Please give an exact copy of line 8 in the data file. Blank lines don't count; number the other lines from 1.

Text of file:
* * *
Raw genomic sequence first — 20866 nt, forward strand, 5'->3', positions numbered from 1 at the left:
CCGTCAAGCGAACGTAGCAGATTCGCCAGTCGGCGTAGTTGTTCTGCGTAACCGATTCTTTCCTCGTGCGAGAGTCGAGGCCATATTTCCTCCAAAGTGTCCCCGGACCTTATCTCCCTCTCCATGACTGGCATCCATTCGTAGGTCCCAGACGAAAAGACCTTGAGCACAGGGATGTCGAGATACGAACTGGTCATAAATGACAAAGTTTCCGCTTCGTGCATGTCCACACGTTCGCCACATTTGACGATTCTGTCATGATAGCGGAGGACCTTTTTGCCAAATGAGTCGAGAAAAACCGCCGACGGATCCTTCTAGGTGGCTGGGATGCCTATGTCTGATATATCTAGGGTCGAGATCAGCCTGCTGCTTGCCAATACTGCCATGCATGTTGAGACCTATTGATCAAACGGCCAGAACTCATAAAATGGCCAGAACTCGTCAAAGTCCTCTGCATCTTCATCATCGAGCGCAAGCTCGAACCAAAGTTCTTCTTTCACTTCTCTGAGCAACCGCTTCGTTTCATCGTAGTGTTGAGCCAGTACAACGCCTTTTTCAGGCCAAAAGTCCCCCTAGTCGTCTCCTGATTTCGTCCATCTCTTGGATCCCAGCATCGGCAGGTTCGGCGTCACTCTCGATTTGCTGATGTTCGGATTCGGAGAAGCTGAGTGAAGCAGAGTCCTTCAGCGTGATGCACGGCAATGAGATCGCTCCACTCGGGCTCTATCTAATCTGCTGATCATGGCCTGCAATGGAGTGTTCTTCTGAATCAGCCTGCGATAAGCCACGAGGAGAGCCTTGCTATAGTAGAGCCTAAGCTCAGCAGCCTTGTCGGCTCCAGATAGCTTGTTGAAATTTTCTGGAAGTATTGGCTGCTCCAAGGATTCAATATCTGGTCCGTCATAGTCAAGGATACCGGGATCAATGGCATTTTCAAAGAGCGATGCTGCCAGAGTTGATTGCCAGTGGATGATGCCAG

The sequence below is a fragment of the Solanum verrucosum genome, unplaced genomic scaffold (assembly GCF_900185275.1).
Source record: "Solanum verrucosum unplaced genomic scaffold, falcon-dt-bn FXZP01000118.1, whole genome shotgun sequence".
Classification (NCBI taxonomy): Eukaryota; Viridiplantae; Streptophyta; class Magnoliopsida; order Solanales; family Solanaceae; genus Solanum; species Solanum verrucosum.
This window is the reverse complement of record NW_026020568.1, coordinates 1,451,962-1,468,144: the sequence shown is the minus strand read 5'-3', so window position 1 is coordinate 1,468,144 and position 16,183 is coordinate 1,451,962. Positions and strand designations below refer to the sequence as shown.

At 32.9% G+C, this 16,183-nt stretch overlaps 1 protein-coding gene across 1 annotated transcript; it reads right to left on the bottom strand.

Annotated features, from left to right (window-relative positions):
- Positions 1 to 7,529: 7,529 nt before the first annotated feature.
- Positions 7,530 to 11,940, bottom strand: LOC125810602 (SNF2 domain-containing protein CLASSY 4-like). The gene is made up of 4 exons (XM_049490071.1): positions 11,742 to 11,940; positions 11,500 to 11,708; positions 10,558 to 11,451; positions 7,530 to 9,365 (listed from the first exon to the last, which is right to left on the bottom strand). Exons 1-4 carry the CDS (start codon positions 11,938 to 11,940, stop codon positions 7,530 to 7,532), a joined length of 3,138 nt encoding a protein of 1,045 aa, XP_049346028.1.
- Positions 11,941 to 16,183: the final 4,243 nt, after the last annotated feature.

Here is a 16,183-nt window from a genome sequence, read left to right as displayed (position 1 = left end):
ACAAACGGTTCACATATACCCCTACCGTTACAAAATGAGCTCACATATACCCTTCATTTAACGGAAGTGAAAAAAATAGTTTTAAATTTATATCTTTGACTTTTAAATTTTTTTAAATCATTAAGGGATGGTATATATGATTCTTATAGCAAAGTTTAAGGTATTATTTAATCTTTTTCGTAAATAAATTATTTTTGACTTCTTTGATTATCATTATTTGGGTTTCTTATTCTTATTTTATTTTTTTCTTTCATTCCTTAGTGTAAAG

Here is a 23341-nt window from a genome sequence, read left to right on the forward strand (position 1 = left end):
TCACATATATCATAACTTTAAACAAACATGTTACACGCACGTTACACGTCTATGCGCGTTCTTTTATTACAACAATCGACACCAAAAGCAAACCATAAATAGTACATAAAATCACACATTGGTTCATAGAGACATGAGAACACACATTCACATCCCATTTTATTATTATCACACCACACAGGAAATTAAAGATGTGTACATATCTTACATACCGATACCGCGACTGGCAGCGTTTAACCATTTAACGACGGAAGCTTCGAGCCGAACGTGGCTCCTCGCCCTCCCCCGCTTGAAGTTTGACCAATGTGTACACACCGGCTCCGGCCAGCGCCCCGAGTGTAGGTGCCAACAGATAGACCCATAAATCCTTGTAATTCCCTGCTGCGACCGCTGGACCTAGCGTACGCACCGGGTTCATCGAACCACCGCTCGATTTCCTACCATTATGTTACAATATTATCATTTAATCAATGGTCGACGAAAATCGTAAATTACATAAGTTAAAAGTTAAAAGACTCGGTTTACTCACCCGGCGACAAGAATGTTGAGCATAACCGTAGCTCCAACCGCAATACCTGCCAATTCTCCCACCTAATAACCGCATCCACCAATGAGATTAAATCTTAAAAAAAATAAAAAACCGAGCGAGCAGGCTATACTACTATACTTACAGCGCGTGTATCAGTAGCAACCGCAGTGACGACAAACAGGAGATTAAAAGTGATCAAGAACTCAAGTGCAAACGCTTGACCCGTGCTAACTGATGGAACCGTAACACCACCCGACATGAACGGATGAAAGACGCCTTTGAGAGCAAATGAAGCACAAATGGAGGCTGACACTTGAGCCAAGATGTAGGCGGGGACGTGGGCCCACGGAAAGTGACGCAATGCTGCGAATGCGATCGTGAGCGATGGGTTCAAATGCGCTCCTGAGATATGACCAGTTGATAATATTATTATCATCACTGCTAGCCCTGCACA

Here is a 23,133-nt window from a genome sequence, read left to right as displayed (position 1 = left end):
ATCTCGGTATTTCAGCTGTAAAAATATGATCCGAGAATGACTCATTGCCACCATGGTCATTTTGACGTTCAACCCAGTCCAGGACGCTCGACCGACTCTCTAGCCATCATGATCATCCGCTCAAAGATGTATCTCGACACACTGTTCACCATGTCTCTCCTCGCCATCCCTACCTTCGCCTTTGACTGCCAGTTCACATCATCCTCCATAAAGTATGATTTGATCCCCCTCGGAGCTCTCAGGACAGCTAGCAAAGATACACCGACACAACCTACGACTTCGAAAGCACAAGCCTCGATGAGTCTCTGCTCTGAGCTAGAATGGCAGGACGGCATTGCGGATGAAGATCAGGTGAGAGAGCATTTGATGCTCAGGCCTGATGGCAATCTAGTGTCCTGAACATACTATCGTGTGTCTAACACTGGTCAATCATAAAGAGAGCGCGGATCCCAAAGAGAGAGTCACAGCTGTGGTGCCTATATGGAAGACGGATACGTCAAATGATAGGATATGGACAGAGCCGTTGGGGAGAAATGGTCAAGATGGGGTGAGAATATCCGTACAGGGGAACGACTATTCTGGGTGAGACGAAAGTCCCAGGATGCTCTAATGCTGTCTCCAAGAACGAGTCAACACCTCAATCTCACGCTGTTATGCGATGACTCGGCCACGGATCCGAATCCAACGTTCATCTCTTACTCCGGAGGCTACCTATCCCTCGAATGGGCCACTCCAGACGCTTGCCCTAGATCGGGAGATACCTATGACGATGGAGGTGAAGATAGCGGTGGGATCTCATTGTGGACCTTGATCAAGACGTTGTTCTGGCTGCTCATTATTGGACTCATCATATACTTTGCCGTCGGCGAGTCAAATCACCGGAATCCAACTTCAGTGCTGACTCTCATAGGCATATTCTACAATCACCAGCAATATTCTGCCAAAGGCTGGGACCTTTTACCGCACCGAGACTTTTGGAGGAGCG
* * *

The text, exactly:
Annotated features, from left to right (window-relative positions):